Riverbed Technology in public appears unconcerned about pressure from one of its investors to sell itself or explore other strategic options, but attendees of this week's Riverbed Force conference said they worry about the potential consequences of such an action.
At this week's Riverbed Force conference, Riverbed's top executives, including CEO and co-founder Jerry Kennelly, did not use their keynote presentations to discuss the moves by activist investor Elliott Management, which in January made a $3.1 billion bid to acquire the company.
However, Chief Sales Officer Paul Mountford told CRN to remember that the San Francisco-based company is not receiving pressures from investors, but instead from only one investor.
Fundamentally, regardless of whether Riverbed is a public or private company, nothing really changes, Mountford said.
"The technology is the same," he said. "To customers and partners, there would be no change. Elliott [Management] sees Riverbed as having a huge amount of potential. However, it takes a long while for any changes to be made."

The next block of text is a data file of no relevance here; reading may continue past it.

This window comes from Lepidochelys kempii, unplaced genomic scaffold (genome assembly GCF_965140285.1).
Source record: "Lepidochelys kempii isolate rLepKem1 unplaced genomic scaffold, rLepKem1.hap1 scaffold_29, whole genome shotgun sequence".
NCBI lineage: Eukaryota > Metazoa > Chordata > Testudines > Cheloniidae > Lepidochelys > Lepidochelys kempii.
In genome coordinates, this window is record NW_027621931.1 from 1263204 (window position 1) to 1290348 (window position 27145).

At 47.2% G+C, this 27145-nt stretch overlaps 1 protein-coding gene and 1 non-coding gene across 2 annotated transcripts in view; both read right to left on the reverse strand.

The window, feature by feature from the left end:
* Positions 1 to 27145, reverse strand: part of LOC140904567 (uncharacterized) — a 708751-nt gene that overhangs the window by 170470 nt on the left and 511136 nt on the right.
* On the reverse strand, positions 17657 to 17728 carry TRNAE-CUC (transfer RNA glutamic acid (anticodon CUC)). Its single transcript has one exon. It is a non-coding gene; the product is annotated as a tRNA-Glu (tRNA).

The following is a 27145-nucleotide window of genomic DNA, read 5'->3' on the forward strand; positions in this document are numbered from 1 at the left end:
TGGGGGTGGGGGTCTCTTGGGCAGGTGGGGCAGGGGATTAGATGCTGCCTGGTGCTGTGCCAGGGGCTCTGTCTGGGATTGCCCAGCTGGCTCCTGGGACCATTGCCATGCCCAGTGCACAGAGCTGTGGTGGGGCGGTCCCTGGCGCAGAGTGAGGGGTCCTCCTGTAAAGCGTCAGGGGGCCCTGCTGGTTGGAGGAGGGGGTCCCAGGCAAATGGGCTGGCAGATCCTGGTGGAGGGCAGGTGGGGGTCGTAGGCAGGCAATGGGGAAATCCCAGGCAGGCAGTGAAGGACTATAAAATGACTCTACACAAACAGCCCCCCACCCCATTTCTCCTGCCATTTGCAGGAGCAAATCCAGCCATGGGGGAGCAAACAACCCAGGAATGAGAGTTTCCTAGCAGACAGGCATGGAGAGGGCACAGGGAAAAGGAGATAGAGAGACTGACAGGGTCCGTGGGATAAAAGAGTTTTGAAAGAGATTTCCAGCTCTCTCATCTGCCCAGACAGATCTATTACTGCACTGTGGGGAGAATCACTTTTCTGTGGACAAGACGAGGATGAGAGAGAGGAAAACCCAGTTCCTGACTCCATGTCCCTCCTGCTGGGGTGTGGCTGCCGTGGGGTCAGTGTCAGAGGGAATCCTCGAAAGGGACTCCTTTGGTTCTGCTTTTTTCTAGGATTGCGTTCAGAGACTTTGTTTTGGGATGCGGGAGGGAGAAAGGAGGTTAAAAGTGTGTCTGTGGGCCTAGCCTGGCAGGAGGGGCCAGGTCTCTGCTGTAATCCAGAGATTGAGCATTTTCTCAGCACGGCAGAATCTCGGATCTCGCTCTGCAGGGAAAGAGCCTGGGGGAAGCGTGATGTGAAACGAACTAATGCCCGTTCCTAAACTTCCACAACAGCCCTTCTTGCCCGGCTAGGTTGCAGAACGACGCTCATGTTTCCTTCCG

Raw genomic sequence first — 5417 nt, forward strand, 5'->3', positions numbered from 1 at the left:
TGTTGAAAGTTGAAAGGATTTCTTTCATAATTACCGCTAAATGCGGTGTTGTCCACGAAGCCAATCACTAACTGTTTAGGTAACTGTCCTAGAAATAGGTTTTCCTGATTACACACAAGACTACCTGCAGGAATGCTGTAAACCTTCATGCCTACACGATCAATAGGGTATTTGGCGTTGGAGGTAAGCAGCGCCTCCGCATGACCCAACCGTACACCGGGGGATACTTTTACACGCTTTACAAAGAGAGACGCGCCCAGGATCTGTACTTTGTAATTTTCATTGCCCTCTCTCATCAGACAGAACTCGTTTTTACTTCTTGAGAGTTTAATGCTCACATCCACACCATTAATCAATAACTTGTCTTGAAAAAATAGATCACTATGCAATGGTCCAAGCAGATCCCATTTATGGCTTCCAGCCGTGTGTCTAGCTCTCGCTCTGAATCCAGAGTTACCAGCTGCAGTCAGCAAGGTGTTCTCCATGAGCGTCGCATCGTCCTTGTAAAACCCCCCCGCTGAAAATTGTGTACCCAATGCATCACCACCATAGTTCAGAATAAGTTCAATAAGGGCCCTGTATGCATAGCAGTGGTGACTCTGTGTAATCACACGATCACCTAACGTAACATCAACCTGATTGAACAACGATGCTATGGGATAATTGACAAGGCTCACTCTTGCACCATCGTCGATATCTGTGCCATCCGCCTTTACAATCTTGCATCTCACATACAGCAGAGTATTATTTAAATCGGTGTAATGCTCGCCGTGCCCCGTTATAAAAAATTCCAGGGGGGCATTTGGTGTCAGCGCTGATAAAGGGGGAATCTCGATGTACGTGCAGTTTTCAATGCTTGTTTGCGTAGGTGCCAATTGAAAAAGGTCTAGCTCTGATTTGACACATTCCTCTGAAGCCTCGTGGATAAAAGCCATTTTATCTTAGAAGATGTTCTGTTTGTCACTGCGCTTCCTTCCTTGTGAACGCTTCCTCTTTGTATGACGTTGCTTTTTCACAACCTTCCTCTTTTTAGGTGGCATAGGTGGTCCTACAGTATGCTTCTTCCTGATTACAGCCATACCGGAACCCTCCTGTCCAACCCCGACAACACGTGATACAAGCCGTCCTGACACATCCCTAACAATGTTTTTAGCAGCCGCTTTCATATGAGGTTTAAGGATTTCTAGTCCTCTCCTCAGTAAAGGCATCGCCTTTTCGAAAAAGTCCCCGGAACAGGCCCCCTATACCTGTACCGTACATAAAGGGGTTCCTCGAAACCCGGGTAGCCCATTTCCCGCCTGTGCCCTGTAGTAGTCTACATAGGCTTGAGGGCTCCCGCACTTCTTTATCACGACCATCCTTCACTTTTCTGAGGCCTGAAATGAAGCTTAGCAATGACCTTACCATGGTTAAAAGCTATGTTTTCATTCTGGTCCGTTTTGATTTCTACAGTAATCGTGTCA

Riverbed, however, is already changing as an organization.
In response to mounting pressure from Elliott Management, Riverbed in mid-October said it is restructuring its business, trimming costs, and starting to explore other strategic and financial options.
Furthermore, Riverbed late last month sold its SteelStore backup appliance to NetApp for $80 million. Riverbed executives would not comment on whether that sale stemmed from investor pressure.
However, at least one solution provider thinks that may be the case.
Johan Nilsson of Rebendo Konsult, a Sweden-based solution provider that started working with Riverbed after its 2012 acquisition of Opnet, with which Rebendo previously partnered, said there is always concern when there is investor pressure to change a vendor partner.
"I'm not that surprised to see the investor pressure," Nilsson told CRN. "We've already seen the first step, which is Riverbed selling SteelStore to NetApp. Now we're waiting for the strategy."
The SteelStore line probably brought relatively little revenue to Riverbed, Nilsson said. "It seems Riverbed did the sale to buy itself time to work on its strategy. It can go back to investors and say, 'See? We sold that part.' "
NEXT: Partners, Users Worry About Fallout From More Riverbed Changes